He had hardly been there a matter of months before a great work of God began there. From the mid 1730s a great revival had broken out in England, Wales and America. In the 1740s an awakening began in Scotland. In 1738 a work of God began in the Leeds area and John Nelson soon joined Benjamin Ingham in the West Riding and in Lancashire, and 50 religious societies were started. The revival in Haworth affected the whole area. Much work was done in local homes in worsted cloth manufacture.
William Grimshaw spoke directly to the villagers, and they appreciated it. The church building held a 1000 people, but soon they were crowds in the church yard to listen. Overflowing companies of men and women were listening, and when Whitefield visited and preached to them up to 6,000 gathered. As Whitefield announced his text on, ‘It is appointed unto man once to die,’ a person shrieked out and that person was soon dead. Whitefield needed to start again and after again announcing his text there was another shriek and another person died. There was something so stark about those days. Grimshaw resisted the encouragement of physical manifestations of that time. Conviction of sin and a love of righteousness were the marks he wanted to be seen in those professing conversion.
In 1743 Grimshaw began to organise his converts into little groups. He crossed parish boundaries to help new Christians in neighbouring parishes. Sometimes he preached for 2 hours to those who were longing to hear the word. In the local inn afterwards 100 people were eating and a visitor was struck with the fact that all the conversation was of the gospel. The whole tenor of living in the community changed. Bad language and immorality sharply declined.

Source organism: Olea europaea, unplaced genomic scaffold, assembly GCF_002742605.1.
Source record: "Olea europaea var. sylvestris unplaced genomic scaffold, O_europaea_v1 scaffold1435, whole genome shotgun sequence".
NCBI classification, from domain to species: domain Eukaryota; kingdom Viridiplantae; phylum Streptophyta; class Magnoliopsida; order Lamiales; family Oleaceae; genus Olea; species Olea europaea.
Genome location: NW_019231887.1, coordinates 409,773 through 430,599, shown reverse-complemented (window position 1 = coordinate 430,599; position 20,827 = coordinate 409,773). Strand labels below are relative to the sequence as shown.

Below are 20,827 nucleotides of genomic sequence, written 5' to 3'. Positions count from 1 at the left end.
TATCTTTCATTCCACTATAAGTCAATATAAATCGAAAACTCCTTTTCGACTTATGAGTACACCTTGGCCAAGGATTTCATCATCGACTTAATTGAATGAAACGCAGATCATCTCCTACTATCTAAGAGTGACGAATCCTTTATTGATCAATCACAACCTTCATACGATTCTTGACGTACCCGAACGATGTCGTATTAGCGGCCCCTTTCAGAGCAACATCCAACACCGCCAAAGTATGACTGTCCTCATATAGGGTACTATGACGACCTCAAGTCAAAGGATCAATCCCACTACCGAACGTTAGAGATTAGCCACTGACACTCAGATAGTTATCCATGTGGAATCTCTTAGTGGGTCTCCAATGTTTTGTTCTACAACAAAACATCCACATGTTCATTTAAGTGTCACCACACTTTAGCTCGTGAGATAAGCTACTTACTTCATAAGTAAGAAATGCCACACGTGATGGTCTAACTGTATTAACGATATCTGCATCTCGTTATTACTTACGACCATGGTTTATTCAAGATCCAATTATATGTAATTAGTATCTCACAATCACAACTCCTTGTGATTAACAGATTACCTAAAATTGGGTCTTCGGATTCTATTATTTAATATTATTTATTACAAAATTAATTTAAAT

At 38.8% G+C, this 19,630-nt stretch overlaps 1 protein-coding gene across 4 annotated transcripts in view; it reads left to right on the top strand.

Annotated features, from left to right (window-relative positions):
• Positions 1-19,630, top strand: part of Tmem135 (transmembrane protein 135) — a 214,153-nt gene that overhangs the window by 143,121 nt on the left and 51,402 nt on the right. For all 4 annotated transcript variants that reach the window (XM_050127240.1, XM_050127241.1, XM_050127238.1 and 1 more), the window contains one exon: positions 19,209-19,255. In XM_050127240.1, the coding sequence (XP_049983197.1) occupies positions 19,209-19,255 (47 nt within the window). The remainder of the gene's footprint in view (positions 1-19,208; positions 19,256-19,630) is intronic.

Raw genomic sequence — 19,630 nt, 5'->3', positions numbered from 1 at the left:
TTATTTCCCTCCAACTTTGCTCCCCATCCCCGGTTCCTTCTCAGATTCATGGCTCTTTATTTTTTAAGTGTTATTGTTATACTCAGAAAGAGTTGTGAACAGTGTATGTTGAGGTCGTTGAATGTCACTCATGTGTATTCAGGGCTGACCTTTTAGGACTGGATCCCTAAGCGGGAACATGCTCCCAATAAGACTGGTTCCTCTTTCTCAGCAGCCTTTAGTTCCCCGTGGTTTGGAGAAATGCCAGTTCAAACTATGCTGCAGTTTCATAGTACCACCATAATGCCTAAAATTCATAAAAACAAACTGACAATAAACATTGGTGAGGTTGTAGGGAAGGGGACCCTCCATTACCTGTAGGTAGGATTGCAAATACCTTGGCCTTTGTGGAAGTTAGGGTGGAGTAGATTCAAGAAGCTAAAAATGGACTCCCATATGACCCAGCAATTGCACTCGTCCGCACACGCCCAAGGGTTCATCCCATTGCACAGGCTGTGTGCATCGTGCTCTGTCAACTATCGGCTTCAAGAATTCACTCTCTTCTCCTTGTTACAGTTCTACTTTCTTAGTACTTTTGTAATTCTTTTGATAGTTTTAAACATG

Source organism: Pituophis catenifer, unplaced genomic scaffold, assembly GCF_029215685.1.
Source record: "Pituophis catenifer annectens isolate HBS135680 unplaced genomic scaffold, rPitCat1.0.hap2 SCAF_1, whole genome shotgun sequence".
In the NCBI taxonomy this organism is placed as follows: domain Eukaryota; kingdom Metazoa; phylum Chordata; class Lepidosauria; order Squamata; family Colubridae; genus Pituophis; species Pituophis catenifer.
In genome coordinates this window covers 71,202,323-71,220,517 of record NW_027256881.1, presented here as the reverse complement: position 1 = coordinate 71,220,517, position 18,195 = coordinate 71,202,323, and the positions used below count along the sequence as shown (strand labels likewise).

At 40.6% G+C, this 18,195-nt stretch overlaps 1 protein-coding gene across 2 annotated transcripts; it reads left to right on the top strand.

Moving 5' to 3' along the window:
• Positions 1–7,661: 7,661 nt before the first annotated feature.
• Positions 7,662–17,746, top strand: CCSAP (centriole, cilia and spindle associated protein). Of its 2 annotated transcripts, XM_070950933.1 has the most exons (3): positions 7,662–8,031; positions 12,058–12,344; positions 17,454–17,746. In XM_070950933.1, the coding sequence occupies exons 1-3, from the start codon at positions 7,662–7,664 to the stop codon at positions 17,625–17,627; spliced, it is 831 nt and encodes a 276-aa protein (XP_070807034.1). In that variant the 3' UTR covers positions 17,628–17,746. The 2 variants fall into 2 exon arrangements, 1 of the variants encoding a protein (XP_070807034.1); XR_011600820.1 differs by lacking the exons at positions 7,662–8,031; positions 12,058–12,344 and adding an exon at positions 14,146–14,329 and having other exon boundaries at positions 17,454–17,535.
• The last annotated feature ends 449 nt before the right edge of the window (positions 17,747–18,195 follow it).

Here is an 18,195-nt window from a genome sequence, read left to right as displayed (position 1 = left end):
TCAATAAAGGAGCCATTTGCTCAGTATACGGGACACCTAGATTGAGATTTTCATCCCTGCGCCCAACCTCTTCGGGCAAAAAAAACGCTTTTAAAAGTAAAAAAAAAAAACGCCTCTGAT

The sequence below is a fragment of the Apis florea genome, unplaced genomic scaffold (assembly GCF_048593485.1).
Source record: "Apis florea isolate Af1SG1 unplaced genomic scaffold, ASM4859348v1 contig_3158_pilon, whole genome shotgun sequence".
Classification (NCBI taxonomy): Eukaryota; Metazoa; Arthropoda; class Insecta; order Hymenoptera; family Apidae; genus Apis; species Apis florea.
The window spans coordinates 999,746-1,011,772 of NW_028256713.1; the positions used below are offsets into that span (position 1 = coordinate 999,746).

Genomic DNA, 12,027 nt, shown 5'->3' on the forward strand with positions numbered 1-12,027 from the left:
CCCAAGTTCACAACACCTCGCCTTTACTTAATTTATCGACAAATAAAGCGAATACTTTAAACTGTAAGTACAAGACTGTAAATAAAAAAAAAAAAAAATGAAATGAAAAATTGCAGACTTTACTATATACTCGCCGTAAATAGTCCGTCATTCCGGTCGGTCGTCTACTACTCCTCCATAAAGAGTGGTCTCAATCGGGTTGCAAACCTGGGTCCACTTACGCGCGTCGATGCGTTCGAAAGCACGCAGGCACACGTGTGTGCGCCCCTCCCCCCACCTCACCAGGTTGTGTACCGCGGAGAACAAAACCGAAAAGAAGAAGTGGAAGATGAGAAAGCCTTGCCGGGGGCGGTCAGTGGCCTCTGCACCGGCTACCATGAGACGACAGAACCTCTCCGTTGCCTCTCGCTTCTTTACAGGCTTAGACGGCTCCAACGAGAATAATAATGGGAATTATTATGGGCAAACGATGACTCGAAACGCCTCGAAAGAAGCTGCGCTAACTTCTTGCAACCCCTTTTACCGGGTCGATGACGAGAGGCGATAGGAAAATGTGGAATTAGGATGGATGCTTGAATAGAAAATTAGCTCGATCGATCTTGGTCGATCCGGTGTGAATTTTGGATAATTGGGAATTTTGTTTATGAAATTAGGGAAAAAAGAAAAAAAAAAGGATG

There was an occasion when a group of teenagers had jostled some of the people on their way to a prayer meeting. They told Grimshaw about it. He dressed up, disguising himself as a youth and joined them. He inched the gang towards the door of the Prayer Meeting room and pushed them all into the cottage where it was taking place. He took out his horsewhip and chastised them, and then he fell on his knees and prayed for their souls.
Many amazing conversions took place. A woman refused to go to church with her converted husband. One day this man forcefully dressed her in her Sunday best and he took a rod and he drove her the 6 miles to Haworth, “as men drive a beast to market and I went, cursing Grimshaw all the way.” She was converted, and returned the next week going of her own accord. Grimshaw soon came to their farmhouse and returned regularly to preach.
He was a direct preacher: “If you perish you perish with the sound of the gospel in your lugs. Some of your are worse than the very swine. You say nothing over your food while the pigs make sounds.” Another quote when a prodigal returns – “Yonder he comes! Yonder he comes! Rag tag and bobtail he comes . . .” and the whole congregation turned to see the man coming in. He had a celestial eloquence, though unfortunately none of his sermons have survived. He was a ‘Puritan on the warpath.’.
At the annual horses race Grimshaw made representations to the organisers and he tried to stop it, but he failed. So Grimshaw prayed, and the rains fell for three days and the races were never held again. He preached against using the Lord’s Day for football (though he played with the boys during the week). He went looking for wanderers and he spoke to them.
At one time he was suspicious of the Methodists but he learned about them, and was led to them, and one of them helped him understand the Calvinistic faith. He met Wesley and then the Countess, and then Whitefield. There developed a string of preaching centres – the Haworth ’round.’ In 1747 he had a strong impression of God to set out on a preaching tour, the first of many to Manchester and Rochdale and other places on the way, preaching 3 or 4 times each day. But he was always back in Haworth for the Sunday. For the next 16 years of his life he advanced the gospel throughout the north of England.
On his pulpit he had the text written plainly, ‘I was determined not to know anything except Jesus Christ and him crucified.’. . . ‘At home and abroad,’ he said, ‘my work is the same . . .’
Lessons from his life
1. The importance of admonishing sinners to make the gospel an issue.
2. The need to maintain zeal in the work of God.
3. The wonderful way in which God raises up men of outstanding gifts during revivals.
4. His life illustrates the supreme importance of preaching in the spread of the gospel.